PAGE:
By BRIAN CUNNIFF
The Lower Cape May Regional High School girls tennis team completed an extremely special season Monday afternoon.
A 4-1 victory over Cedar Creek finished off an unbeaten run over 16 matches in the Cape-Atlantic National Conference. Lower Cape May had clinched the conference title last week.
The conference championship is the program’s first since 1993.
Lower finished 19-2 overall. Both losses came to Cumberland, one in the regular season and another in the semifinal round of the South Jersey Group II Tournament.
“In the beginning of the season, I never expected to do what we did, especially since we had two freshmen and a sophomore with very little experience in the lineup,” Lower coach Greg Douglass said. “But knowing we had all of our singles players back, we knew we could be very competitive in every match.
“I thought halfway through the season we’d be a better team. But we got off to a quick start and that helped us gain confidence. We had four scrimmages against some good schools and then we had some solid wins right off the bat.”
Junior Sam Mancuso emerged as one of the top first singles players in the National Conference. Junior Vika Simonsen lost just once all season at second singles. And senior Delaney Brown was the top third singles player in the league, going unbeaten in conference matches.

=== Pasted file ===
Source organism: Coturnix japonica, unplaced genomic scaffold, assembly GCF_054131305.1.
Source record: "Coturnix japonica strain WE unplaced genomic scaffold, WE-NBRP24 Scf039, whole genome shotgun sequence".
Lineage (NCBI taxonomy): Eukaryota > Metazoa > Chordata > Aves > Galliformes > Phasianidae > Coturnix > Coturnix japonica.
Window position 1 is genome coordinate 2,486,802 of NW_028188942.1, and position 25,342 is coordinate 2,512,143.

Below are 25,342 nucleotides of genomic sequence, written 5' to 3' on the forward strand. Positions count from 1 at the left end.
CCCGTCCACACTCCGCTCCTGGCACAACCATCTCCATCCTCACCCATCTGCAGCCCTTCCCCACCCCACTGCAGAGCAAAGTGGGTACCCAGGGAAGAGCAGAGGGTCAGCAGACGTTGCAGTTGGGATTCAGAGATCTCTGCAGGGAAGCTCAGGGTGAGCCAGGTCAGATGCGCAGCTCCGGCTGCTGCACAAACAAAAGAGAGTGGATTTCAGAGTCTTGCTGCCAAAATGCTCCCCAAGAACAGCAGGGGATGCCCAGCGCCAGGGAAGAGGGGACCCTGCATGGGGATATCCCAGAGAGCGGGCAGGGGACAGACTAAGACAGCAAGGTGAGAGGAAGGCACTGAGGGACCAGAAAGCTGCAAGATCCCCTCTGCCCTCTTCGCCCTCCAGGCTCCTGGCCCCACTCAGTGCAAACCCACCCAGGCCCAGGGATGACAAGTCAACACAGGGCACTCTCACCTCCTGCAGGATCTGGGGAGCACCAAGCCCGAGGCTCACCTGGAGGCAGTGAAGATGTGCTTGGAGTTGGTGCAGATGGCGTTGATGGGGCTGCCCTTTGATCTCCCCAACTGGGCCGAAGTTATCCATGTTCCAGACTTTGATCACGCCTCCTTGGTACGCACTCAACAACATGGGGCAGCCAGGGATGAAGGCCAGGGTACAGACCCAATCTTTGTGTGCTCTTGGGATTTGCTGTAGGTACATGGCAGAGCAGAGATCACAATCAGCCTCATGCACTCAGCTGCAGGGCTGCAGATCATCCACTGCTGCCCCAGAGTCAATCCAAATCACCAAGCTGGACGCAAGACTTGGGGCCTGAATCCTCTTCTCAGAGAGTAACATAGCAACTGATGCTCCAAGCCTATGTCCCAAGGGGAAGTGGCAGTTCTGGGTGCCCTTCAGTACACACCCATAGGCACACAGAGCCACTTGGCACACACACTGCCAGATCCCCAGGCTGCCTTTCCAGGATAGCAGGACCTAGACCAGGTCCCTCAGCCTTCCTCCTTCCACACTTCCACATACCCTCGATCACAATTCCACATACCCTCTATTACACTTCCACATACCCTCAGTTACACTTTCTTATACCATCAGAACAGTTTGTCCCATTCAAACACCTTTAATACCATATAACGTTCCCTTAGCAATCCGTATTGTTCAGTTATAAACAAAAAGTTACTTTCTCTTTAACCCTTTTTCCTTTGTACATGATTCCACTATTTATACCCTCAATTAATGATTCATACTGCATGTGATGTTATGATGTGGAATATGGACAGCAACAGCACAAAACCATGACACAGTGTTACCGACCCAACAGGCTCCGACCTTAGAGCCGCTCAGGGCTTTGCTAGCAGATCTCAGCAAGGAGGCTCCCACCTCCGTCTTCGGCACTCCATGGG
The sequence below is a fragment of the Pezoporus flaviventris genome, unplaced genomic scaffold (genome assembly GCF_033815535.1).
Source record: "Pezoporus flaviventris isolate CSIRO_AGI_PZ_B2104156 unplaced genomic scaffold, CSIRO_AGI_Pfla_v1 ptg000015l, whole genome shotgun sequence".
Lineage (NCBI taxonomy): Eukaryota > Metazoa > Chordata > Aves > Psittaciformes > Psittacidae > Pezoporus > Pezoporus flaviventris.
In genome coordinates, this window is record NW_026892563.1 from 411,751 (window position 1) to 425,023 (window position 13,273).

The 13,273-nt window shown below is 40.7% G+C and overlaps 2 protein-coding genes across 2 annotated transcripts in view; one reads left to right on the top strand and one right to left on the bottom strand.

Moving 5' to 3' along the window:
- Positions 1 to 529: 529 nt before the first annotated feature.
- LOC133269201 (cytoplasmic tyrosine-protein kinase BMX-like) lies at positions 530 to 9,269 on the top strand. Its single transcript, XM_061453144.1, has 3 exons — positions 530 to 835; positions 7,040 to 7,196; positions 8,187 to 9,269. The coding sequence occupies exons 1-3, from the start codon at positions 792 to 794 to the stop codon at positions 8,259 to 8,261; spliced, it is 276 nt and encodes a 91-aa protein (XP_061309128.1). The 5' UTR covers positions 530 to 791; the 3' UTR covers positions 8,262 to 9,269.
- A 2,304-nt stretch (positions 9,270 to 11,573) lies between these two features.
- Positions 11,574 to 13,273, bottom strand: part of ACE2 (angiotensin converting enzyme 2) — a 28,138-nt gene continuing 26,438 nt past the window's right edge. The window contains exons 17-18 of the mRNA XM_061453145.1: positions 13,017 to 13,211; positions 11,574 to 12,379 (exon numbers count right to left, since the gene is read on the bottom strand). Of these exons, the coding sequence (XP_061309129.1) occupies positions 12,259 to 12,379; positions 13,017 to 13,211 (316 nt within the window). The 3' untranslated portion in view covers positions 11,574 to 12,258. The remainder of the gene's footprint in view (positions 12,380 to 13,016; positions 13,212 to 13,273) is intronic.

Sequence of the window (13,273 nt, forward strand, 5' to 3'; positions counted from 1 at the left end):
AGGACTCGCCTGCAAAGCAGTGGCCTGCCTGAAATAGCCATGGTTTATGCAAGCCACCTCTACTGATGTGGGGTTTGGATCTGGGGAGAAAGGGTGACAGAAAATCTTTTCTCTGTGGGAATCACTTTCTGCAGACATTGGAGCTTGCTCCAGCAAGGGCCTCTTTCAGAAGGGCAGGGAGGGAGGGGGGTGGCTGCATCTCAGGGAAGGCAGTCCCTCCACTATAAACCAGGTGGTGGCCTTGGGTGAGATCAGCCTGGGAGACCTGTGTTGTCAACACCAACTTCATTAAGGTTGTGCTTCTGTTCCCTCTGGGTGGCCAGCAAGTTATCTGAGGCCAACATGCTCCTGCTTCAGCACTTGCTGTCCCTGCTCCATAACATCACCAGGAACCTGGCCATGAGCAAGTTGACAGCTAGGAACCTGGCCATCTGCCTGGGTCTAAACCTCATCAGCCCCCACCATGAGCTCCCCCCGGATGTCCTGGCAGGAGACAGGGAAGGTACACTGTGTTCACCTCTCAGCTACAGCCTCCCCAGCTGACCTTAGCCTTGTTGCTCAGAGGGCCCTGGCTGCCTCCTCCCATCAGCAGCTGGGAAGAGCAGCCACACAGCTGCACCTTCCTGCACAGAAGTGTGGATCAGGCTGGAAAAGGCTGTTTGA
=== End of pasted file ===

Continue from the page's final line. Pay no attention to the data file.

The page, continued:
First doubles players Marley Kronemeyer, a junior, and Ina Nikolova, a freshman, also lost just twice and won all of their conference matches.
At second doubles, sophomore Jayci Shivers and freshman Maddie Gilbert won 16 of their 21 matches.
Also part of the team were freshmen Melanie Ortiz-Marino and Camryn Thomas.
“Nobody missed a practice, nobody missed a match, nobody missed a scrimmage,” Douglass said. “We were fortunate not to have any problems with COVID and we had no hiccups to our season. The commitment was there. The girls worked hard and got better.”
Douglass was quick to credit his brother, Scott, his assistant coach, to the team’s success.
“Having two coaches is huge,” Douglass said. “I would consider him a head coach, too. He knows tennis as well as anybody. Having two coaches is a big advantage for us because it allows you to do so much more in practice. A lot of schools only have one. It makes a big difference.”